Given two systems, we can combine them ("tensor product") by drawing their lines next to each other, and interpreting it as a single line --- like putting two pipes together into one big tube. This corresponds to having a joint system of A and B. In general, we can have "operations" from any number of systems to any other. We can also hook these objects together to form composite objects. Lines are allowed to cross each other --- we don't care about whether on top or on bottom --- and the usual laws hold. In general, we can tell what kind of object we have (A-state, function from A to B, etc.) just by inspecting the incoming and outgoing lines. E.g. a costate is a function from A to "nothing", i.e. to numbers. If I were speaking in abstract language, I'd say that we are working in a symmetric braided monoidal category.

This will be Axiom 0: that we have these types of objects and can combine them in these natural ways. Axiom 0 is required of any type of "physics": any scientific theory should accommodate systems, states, joint systems, manipulations, measurements, etc.

Quantum Mechanics admits two kinds of "turning upside down". The first kind gives us Axiom 1: Given any X: A -> B, we can form its adjoint X† : B -> A. In general, I will be sloppy and drop the dagger when I'm taking the adjoint a state (to get a costate). The adjoint of a number is called its "complex conjugate". Given a state S, its adjoint is the measurement "how S-like is it? We can define the dot product by drawing two systems meeting at a dot, meaning "turn the second one into its adjoint and compose". Taking the adjoint is some kind of "time reversal".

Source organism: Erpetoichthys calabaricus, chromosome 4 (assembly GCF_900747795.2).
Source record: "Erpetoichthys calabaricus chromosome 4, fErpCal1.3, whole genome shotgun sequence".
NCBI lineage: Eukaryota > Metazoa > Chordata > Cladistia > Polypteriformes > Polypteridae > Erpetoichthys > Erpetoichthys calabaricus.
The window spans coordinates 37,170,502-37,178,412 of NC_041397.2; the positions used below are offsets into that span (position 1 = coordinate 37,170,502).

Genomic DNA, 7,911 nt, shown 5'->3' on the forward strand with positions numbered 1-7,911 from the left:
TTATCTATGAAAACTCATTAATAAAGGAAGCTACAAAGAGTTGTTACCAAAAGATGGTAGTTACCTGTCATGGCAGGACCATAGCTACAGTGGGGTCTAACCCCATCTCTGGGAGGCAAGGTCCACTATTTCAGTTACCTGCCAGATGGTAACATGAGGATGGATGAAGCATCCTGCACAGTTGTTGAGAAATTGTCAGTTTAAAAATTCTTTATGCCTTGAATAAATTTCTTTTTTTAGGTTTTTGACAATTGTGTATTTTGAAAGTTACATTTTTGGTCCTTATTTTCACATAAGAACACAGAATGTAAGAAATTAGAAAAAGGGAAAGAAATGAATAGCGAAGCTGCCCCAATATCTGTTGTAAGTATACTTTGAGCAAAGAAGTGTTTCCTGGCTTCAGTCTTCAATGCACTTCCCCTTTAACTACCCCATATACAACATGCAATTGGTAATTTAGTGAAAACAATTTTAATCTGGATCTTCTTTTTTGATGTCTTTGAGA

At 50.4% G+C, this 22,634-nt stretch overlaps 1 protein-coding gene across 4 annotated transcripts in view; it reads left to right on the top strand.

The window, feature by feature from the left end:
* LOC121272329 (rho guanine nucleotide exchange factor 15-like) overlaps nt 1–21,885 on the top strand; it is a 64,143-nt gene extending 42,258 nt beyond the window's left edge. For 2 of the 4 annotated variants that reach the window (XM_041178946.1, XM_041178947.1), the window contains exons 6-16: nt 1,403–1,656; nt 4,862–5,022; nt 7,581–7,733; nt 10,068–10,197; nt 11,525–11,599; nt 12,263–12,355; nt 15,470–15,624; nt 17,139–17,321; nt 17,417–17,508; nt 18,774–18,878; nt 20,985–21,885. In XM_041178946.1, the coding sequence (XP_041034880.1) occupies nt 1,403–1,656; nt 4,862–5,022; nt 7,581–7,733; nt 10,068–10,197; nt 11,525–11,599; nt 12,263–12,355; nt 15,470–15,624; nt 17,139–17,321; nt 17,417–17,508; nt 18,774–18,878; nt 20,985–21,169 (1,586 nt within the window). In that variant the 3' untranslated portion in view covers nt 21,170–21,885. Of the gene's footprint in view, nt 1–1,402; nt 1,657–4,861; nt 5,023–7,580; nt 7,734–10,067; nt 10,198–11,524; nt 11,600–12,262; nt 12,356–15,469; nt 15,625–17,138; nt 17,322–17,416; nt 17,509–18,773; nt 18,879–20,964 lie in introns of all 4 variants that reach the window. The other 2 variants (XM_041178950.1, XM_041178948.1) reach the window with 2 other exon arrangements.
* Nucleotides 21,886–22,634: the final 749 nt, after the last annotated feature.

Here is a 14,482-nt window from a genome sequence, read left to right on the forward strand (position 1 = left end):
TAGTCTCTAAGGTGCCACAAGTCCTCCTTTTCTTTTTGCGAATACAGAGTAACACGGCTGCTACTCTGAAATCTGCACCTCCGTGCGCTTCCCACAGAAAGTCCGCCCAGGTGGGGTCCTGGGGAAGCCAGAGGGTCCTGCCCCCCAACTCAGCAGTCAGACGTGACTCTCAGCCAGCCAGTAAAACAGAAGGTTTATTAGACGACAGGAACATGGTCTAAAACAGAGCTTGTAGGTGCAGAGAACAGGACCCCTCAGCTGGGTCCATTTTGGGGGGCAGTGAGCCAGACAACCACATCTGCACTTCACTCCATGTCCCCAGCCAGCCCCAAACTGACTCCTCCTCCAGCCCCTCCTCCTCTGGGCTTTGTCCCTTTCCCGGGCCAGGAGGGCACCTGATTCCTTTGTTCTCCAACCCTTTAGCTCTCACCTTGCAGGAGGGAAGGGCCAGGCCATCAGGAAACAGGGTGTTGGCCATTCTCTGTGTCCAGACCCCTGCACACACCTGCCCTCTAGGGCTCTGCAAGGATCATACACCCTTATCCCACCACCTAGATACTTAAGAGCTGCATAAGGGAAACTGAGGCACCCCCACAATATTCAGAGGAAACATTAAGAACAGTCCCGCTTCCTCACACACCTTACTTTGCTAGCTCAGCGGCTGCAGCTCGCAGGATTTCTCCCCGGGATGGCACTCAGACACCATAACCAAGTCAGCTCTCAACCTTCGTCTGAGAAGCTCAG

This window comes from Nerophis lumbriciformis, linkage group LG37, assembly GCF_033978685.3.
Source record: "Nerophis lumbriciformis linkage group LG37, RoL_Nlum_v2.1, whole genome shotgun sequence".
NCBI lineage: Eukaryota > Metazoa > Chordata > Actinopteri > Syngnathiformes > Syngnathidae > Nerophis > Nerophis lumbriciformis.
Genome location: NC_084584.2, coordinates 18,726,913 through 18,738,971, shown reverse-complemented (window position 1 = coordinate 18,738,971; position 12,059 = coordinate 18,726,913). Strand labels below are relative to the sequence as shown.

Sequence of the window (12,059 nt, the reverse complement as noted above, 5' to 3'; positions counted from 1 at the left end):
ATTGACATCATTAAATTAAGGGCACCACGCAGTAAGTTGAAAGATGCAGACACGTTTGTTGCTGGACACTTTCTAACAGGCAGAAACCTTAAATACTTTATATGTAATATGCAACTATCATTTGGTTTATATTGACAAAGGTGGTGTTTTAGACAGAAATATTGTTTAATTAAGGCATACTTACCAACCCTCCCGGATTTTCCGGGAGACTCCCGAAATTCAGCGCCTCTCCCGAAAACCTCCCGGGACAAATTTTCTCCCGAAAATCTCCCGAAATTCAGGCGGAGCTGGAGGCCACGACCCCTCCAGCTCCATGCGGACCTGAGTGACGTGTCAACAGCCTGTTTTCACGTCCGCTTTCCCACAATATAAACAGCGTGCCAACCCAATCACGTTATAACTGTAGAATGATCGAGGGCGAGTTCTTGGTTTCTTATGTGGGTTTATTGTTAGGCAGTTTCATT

Axiom 2: for any physical evolution --- i.e. time running forward --- i.e. anything we can actually do _in a lab_ --- X:A->B, we have X^{-1} = X†. This is called "unitarity". Pictures: this says that time evolves deterministically, in such a way that relative similarity does not change. Note: This is not true in the physics of _math_. We could make a theory of "functions"; these can be many-to-one, so definitely not unitary.